Please report any issues you encounter through the Submit a Request on the sidebar. Filing your protest early makes it much easier to provide timely assistance.

If you encounter issues and it’s close to your protest deadline, you may need to file your protest another way, however. You can file your protest through our helpdesk or by just emailing helpdesk@dentoncad.com. It’s always best to include the scanned and completed protest form, but at a minimum you must identify yourself and your property and communicate that you're protesting.

Please be aware that protests filed through the email or the helpdesk will be treated as mailed in protests and no online settlement offer will be possible.

2.4. Will I be made an offer if I file a protest through E-file?

Filing through E-File does not guarantee an offer will be made, however filing early in the protest period increases your chances of receiving an online settlement offer. We strive to make as many online settlement offers as possible.

2.5. What happens if an offer is made through E-File?

E-File settlement offers are a one-time offer and must be accepted at least 24 hours prior to your scheduled ARB hearing. Back-and-forth negotiations of value are not possible online. Those types of negotiations should occur in a face to face meeting with an appraiser. If you reject the E-File offer you will need to proceed with the scheduled ARB hearing.

2.6. Can I submit my evidence through E-File?

Yes, submitting your evidence is crucial. You should submit your evidence as soon as possible.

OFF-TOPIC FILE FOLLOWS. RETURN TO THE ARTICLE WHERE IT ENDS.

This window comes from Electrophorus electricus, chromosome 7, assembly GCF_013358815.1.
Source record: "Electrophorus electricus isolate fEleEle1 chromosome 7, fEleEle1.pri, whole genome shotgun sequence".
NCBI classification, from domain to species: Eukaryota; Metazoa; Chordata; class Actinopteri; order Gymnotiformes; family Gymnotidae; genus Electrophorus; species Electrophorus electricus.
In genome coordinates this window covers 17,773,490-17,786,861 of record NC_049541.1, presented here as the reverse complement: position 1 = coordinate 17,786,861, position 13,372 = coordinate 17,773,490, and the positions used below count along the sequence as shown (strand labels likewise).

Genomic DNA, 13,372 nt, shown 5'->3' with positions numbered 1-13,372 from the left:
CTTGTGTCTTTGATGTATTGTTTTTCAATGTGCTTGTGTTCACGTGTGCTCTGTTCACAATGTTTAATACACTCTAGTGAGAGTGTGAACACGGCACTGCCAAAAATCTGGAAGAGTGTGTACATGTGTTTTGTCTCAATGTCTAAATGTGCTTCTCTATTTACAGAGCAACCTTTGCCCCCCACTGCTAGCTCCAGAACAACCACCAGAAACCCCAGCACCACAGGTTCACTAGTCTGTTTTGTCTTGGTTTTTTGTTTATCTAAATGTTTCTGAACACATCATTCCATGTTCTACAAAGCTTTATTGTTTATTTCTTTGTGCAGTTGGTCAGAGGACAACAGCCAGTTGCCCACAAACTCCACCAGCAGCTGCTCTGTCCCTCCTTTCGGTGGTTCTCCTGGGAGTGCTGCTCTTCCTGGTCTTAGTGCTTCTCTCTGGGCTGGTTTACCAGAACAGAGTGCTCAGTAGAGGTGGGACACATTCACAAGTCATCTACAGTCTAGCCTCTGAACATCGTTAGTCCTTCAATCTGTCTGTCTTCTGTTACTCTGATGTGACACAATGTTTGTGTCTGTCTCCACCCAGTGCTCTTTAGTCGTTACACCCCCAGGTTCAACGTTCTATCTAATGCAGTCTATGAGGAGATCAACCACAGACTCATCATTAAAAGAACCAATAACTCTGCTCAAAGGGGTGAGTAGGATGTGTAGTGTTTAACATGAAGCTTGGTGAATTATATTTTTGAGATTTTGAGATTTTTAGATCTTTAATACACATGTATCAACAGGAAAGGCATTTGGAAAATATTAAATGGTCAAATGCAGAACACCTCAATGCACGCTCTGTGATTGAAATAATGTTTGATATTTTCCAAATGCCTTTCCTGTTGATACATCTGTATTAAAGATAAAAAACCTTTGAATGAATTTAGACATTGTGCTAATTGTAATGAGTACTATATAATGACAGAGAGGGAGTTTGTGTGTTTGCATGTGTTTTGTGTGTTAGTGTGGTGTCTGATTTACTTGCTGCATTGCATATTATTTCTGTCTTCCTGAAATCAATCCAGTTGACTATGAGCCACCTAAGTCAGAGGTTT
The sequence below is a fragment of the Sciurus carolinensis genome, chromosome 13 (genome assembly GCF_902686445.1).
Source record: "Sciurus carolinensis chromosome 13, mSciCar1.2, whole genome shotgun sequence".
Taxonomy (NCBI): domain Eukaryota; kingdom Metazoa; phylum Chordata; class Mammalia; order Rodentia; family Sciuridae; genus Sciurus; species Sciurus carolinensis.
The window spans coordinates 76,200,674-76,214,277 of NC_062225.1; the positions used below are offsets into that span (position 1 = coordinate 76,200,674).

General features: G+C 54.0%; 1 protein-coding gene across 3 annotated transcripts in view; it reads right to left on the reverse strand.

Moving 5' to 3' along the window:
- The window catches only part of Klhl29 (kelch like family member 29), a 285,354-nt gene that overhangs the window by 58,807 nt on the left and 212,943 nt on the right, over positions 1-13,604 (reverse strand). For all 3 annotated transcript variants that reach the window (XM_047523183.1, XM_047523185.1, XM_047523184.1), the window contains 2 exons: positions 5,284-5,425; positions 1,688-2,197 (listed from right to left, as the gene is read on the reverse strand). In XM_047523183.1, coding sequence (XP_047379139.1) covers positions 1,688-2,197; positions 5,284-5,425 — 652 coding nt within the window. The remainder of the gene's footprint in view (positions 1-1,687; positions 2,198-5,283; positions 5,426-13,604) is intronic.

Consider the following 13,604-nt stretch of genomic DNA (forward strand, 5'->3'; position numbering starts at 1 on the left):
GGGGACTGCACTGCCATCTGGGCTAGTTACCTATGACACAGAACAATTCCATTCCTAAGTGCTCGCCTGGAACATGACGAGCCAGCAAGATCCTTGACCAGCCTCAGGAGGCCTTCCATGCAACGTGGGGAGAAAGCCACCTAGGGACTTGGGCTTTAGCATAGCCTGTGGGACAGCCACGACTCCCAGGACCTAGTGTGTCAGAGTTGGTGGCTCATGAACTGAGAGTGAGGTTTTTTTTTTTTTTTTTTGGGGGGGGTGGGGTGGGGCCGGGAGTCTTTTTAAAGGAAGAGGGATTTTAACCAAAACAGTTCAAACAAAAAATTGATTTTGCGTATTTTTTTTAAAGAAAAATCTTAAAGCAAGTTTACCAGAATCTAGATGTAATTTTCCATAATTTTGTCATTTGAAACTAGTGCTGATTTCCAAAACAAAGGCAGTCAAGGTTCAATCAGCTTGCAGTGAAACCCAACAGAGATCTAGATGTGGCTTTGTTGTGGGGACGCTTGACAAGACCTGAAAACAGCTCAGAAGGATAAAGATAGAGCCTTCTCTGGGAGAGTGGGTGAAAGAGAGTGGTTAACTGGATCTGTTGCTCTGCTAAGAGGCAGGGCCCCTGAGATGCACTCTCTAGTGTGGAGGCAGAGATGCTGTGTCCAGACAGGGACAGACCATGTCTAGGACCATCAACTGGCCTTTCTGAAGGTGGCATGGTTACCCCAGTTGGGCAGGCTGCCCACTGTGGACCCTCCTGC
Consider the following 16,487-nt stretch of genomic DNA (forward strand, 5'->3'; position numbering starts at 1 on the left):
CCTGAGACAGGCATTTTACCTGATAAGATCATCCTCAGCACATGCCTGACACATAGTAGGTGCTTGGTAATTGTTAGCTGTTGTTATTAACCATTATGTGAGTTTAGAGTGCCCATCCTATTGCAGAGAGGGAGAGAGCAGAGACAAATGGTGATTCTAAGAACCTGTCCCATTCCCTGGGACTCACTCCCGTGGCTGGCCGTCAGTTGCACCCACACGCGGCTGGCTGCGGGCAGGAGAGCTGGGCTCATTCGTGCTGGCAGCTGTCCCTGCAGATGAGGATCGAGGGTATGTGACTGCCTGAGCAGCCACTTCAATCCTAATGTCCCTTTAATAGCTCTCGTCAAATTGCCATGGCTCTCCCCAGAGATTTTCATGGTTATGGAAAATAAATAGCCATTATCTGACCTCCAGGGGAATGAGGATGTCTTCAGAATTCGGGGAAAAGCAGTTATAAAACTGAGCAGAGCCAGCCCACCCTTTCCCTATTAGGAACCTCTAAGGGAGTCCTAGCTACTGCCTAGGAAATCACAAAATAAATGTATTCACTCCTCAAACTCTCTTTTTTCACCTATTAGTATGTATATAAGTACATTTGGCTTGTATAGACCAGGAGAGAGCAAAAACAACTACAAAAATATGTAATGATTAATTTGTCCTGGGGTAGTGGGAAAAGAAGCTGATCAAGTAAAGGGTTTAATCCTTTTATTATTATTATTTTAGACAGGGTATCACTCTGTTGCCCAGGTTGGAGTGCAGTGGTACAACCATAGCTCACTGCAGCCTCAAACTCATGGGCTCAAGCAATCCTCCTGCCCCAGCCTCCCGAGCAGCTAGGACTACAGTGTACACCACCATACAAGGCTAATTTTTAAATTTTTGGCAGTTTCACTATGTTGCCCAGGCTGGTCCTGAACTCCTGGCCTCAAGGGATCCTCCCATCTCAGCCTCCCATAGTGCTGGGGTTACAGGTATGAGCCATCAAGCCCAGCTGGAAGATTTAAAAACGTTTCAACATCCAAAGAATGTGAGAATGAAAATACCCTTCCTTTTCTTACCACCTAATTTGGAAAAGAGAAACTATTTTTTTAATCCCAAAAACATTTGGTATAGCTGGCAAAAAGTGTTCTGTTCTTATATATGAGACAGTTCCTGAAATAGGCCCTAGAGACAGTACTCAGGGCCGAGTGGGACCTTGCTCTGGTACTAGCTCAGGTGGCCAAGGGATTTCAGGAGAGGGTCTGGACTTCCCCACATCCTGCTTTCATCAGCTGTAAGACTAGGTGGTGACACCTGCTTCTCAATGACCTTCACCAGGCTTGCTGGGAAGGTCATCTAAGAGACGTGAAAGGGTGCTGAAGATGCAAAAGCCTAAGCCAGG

Offers can sometimes be generated quickly online, especially early in the protest season, but submitting your evidence after an offer has already been made will not result in a revised offer. You will need to come to the District to discuss your property with an appraiser in a face-to-face meeting or attend your scheduled ARB hearing if you disagree with a settlement offer.

Typically, the E-File system will register your protest within a few minutes, which will then unlock your ability to upload evidence. If the upload evidence functionality is not available, please wait an hour and try again. Once your protest is registered, the system will send you an email confirming the creation of the protest. Our website will also display a notice that your property is under ARB review.

2.7. What should I submit as evidence?

You should include anything that supports your opinion of value. Examples of information that support your opinion of value would be a closing statement, a recent fee appraisal, photos, estimates of repair, and/or the most recent comparable sales available. In Texas, Appraisal Districts often do not have access to all the available sales information. Providing us accurate sales information leads to more accurate values.

2.8. When will I receive District evidence?

Please be patient. There are only a handful of appraisers to deal with thousands of protests. They work as quickly as possible to ensure everyone gets heard.

We process evidence in batches every day, but it may be several days before your account is processed. 

3. Appraisal Review Board

3.1. What is the Appraisal Review Board?

The ARB is an independent panel of citizens within the County. The ARB helps settle disputes between the appraisal district and property owners.

3.2. What type of hearings are available?

Several hearing types are available.